Imagine that you are walking from the train station to your office. Using live location tracking, Starbucks sends you a pop-up notification with your regular order, ready to be placed in one click. By the time you reach the franchise, your order is ready and already paid for.
I have always found it fascinating how customer experiences have completely changed in the last few years, and wonder to what lengths it can transform in the future. There was a time when customers had access to a limited number of stores in their locality to shop from, giving them a harder time to find the product of their choice/need. But with the increasing usage of e-commerce platforms, it is amazing how users have a million options to choose from. Purchasing merchandise from across the world has become a child’s play.
As expected, there are some interesting consequences to the spike in choices available. Too many options makes the competition higher, which further results in customers expecting more personalised services. Ultimately, there is a shift in the market from selling products to selling services around products. Their customer service becomes their stand out point, giving them an upper edge in the market. Six in 10 customers ranked service as the second most important factor when considering whether to do business with a company. For two-thirds of Singaporeans, two or more bad experiences with a company will prompt them to take their businesses elsewhere, while a third said they would switch companies after just one negative experience. Especially during the covid season, companies are providing higher customization to their products and services to retain their customers.
But does the competition exhaust here? Not even remotely. Customers are always striving for more, increasing the need for constant innovation. It’s ironic that now customers, with all the purchases moving online, are missing the human touch of personalisation that a retailer provides to their shopping experience. Hence, now when marketers are studying customer experiences of their potential clients, to formulate an omnichannel customer journey, which combines, both online and offline touchpoints.
Oasis, a UK based fashion outlet, portrayed an amazing example of omnichannel customer experience. Oasis created a heavy presence of their products online, on its websites as well as social channels with easy integration between the two. In their stores, the attendants were all equipped with tablets with up-to-date stock information, and set up delivery directly to the customer’s house in case of insufficient stock. Oasis also succeeded in launching a preview of their season to gain customer feedback before the actual collection was launched. The customers rated the collection clothes as ‘love it’ or ‘not for me’.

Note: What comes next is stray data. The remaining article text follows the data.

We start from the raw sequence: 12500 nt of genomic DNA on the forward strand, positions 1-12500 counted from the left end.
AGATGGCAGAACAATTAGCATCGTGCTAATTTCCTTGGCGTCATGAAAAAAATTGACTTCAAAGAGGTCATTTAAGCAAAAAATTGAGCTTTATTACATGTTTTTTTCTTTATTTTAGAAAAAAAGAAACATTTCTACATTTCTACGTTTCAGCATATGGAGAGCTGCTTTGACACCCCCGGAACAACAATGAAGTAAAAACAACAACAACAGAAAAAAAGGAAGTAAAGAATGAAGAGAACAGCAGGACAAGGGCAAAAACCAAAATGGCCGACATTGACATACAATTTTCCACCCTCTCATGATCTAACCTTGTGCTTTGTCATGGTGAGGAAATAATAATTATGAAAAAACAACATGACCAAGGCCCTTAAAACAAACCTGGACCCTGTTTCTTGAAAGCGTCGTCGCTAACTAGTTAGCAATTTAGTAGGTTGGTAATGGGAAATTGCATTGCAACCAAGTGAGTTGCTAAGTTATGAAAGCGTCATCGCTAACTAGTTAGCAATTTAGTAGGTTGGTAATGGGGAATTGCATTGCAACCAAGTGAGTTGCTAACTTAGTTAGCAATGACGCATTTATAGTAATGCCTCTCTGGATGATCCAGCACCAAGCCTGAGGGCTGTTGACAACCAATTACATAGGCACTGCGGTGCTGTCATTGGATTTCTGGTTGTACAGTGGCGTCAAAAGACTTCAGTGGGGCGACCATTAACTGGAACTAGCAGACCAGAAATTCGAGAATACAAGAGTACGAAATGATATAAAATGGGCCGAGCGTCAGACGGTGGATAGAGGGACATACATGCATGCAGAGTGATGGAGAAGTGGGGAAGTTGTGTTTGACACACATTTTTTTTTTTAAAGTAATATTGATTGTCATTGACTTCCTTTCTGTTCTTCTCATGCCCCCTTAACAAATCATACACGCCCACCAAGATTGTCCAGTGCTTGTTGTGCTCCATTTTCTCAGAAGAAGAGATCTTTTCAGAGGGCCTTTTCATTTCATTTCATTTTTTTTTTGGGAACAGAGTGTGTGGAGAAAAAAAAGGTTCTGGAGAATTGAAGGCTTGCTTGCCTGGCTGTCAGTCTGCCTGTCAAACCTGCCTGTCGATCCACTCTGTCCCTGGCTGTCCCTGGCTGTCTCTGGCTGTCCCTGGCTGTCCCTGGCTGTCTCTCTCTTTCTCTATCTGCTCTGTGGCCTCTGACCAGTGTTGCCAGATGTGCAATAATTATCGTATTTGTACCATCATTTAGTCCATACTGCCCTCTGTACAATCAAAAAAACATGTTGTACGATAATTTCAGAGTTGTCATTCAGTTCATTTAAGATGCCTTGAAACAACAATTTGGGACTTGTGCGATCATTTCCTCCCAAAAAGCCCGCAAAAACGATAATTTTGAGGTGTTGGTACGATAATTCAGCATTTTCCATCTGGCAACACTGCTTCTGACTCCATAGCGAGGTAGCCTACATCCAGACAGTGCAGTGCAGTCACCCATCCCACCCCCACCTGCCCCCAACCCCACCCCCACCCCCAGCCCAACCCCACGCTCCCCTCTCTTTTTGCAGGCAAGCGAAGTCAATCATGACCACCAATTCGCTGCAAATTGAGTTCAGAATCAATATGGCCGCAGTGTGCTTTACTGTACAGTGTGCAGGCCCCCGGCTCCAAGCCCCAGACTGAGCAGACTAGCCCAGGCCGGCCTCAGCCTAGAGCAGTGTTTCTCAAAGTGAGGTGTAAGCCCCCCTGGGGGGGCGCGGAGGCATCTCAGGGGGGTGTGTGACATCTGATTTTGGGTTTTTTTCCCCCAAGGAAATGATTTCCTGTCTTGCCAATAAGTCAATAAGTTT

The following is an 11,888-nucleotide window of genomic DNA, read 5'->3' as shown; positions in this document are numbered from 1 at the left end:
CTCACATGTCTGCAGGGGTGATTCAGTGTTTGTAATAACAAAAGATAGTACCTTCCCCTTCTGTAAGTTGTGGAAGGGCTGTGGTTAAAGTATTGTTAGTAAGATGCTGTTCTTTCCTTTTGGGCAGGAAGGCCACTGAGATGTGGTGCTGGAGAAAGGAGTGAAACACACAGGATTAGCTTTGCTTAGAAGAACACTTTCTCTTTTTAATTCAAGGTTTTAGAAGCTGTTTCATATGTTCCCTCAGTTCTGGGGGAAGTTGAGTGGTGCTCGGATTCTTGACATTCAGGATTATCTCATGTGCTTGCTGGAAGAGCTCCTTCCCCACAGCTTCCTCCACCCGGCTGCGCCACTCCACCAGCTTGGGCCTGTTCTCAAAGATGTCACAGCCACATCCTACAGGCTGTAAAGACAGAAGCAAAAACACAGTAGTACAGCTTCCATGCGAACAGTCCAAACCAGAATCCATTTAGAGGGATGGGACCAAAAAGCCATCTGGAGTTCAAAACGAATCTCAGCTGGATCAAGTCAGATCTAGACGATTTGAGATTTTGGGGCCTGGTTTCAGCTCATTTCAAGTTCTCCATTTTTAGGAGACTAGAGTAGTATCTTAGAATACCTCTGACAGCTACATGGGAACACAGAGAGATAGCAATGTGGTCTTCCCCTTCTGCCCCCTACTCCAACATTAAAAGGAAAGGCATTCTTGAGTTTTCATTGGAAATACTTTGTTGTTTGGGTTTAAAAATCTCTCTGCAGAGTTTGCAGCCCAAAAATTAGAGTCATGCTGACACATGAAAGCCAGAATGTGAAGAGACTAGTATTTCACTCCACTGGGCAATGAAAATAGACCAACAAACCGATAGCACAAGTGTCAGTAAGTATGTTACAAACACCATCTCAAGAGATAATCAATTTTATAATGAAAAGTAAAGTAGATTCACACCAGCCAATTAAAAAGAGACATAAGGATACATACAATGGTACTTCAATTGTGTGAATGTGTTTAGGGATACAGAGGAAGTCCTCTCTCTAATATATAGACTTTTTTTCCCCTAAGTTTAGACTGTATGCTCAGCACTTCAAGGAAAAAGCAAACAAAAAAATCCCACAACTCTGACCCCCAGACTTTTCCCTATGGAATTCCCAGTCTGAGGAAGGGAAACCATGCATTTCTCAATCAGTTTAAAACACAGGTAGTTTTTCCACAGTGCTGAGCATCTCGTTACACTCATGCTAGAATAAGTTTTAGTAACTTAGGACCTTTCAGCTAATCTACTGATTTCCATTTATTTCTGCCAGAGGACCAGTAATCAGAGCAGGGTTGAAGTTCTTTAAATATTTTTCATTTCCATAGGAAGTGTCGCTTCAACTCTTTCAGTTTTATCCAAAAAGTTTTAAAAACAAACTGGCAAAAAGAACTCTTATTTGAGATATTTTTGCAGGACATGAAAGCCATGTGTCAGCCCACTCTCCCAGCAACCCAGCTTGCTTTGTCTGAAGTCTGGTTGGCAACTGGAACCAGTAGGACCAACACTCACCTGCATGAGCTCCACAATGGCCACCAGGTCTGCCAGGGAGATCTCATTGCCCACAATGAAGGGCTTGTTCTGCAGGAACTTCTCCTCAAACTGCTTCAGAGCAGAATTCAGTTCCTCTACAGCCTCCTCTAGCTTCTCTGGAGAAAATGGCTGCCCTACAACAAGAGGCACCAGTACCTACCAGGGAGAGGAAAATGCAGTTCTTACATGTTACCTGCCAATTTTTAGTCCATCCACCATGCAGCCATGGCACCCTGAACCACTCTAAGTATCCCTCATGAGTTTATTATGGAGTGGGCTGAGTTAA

Innovative ways of engagement is what attracts customers the most, especially if it’s a combination of online and offline. Alibaba Group has put together several new initiatives that take the shopping experience from purely online/offline to an innovative multi-channel approach. Freshippo, Alibaba’s grocery chain leveraging New Retail to converge online and offline shopping, is a smartphone-powered experience. The mobile app provides product information by scanning the barcode, allows cashless payments and eliminates standing in line to pay, offers home delivery options to avoid schlepping the heavy bags back home.
Imagining the near future, I can imagine a drive through grocery store, AR based trial rooms, MYO-Car, live offers or sales and many more attractive engagement techniques that technology and creativity can provide.
The future looks even more promising with companies making use of the data available to them. The companies are using their customer data to target their customers more effectively. With the influx of information about customers as well as the increasing demand for a personalised customer journey, it has become a necessity for stores to integrate technology into their customer experience.